Lourdes Salvador's Column
...Co-founder of MCS America discusses the latest Multiple Chemical Sensitivity issues.
Lourdes Salvador volunteers as a writer and social advocate for the recognition of multiple chemical sensitivity (MCS). She was a passionate advocate for the homeless and worked with her local governor to provide services to the homeless through a new approach she created to end homelessness. That passion soon turned to advocacy and activism for people with MCS and the medical professionals who serve them. She co-founded MCS Awareness in 2005 and went on to found MCS America in 2006. She serves as a partner for Environmental Education Week, a partner for the Collaborative on Health and the Environment (CHE), and a supporter for the American Cancer Society: Campaign for Smokefree Air.
Kid Safe Chemical Act Coming Soon To Protect Families
by Lourdes Salvador
In a press release from the office of Senator Frank R. Lautenberg, United States senator for New Jersey, Lautenberg introduces the ´Kid Safe Chemical Act´ to protect Americans from the hazardous chemicals used in consumer products.
The legislation, first introduced by Lautenberg in 2005, and now reintroduced along with Congresswoman Hilda L. Solis of the 32nd District of California and Representative Henry Waxman of the 30th District of California, would amend the Toxic Substances Control Act in various ways.
Manufacturers of chemical substances "distributed in commerce" would be required to certify within one year that their products will cause "no harm" to unborn children, infants, children, workers. or any other sensitive group.
Manufacturers would also be required to certify that products for infants and children meet a safety standard that is tenfold higher than the standard established for adults.
The EPA would have to systematically review whether industry has met its burden of proof for all industrial chemicals within fifteen years.
Hazardous chemicals detected in human cord blood would be immediately targeted for restrictions on their continued use.
The EPA would be authorized to require additional testing as new science and testing methods emerge. This would include new evidence of health effects at lower doses or during fetal or infant development.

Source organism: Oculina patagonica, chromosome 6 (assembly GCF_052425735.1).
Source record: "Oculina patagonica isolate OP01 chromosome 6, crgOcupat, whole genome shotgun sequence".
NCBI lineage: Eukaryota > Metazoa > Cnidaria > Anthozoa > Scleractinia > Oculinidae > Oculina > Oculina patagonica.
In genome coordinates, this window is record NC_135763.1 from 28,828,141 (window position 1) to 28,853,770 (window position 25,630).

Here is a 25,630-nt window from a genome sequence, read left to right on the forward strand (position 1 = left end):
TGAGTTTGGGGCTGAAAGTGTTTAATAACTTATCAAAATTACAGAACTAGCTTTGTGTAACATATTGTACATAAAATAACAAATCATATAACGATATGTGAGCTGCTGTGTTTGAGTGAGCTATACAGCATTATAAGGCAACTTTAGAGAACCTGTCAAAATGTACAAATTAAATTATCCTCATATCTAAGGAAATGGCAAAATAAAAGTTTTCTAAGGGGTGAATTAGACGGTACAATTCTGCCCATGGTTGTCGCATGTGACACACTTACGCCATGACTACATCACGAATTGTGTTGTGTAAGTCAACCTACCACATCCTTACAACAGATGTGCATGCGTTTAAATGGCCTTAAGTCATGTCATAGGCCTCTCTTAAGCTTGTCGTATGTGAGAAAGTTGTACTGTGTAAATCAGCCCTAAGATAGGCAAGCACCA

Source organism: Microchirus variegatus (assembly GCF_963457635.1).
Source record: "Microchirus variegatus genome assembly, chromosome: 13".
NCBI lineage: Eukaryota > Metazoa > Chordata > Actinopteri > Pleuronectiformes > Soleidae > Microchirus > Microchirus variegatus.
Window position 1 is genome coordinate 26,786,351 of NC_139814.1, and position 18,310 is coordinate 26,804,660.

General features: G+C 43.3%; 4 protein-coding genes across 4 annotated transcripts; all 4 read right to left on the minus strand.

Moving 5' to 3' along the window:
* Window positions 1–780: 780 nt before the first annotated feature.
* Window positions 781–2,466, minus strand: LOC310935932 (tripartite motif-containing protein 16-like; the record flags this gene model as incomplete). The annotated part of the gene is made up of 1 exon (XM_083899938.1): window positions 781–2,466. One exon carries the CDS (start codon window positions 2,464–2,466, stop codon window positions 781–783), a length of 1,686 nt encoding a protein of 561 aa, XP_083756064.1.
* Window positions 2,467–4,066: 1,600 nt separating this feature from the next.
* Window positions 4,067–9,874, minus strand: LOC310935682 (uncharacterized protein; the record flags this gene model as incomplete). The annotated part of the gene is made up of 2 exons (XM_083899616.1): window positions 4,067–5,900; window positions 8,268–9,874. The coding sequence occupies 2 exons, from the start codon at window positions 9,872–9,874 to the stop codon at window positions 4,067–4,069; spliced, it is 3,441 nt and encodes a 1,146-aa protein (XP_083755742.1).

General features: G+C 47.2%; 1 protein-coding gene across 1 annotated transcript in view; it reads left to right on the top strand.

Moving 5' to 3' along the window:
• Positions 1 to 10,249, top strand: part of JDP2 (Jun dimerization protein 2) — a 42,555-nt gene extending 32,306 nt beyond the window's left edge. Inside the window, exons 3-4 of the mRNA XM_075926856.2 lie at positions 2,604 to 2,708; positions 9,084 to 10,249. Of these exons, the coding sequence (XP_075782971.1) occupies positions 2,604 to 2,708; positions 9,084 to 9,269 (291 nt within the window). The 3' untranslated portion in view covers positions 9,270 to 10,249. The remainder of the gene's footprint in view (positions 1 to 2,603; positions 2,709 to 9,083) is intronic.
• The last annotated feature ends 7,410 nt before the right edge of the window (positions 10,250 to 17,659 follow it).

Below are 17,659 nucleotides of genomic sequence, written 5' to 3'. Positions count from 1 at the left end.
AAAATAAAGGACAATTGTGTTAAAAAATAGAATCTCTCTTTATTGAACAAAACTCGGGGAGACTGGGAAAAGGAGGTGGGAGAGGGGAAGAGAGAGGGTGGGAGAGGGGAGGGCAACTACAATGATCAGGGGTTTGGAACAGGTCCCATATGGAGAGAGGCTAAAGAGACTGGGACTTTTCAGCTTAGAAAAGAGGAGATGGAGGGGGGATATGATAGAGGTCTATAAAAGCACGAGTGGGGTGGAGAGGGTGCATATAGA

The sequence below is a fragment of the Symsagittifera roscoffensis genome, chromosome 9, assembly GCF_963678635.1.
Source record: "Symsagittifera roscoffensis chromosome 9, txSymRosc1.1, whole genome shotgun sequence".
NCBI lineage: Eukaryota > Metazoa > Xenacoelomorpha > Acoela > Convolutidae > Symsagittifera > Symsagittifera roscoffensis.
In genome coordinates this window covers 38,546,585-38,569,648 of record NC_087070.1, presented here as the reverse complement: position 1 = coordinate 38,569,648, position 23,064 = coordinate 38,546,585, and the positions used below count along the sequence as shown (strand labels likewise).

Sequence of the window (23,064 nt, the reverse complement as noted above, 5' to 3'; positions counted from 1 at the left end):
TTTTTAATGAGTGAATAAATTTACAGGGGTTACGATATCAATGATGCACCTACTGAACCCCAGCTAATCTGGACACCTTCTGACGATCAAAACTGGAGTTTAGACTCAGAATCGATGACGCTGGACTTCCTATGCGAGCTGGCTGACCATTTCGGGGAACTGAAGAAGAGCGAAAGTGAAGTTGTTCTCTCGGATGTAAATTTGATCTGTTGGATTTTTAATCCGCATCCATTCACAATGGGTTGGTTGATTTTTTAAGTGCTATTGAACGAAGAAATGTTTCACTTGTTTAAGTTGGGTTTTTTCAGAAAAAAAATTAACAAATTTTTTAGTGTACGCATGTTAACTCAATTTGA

The Centers for Disease Control and Prevention (CDC) would be required to expand existing analysis of pollutants in people and to help identify chemicals that threaten the health of children, workers, and other vulnerable populations.
An Internet-accessible public database on chemical hazards and uses would be started to inform companies, communities, and consumers. In addition, government funding and incentives would be provided for development of safer alternatives and green chemistry.
Many parents have hailed the Kid Safe Chemical Act as a "real solution" to the current problems of environmental toxicity and pollution that have been correlated with increases in autism, asthma, multiple chemical sensitivity, chronic fatigue, fibromyalgia, and other modern day maladies.
The bill would provide a much needed fundamental overhaul of the way the United States currently handles chemical regulation. It would bring the precautionary principal back into being. Solis confirmed, "The Kids-Safe Chemicals Act is needed to repair the fundamentally flawed chemical regulatory structure."
At the present time, chemicals are not required to be tested for safety before marketing. Frequently, testing is only conducted when numerous similar health complaints or deaths are discovered after a product reaches the market. This sell now, worry later approach has been too little to late for those injured, including workers, children, and other susceptible individuals. "It is critical that we modernize our nation's chemical safety laws," said Waxman.
The Kid Safe Chemical Act was introduced on the Senate floor on May 20, and subsequently referred to the Senate Committee on Environment and Public Works.
"Every day, consumers rely on household products that contain hundreds of chemicals. The American public expects the federal government to keep families safe by testing chemicals, but the government is letting them down," Lautenberg said.
Over 80,000 chemicals are used in various products in our homes, yet the Environmental Protection Agency (EPA) has only required testing of 200. This is the lack of testing that has put Americans, especially children, in danger. This new bill would force the EPA to evaluate every chemical product to ensure its safety before it is allowed onto the market.
"A real solution" indeed. The Kid Safe Chemical Act comes at a crucial time when bisphenol A, found in many baby products, and phthalates, found in dangerous levels in common air fresheners used in the home, have been proven harmful to health.
It´s high time for radical changes in the way chemicals are regulated in the United States! The Kid Safe Chemical Act holds the potential to be this much needed change.
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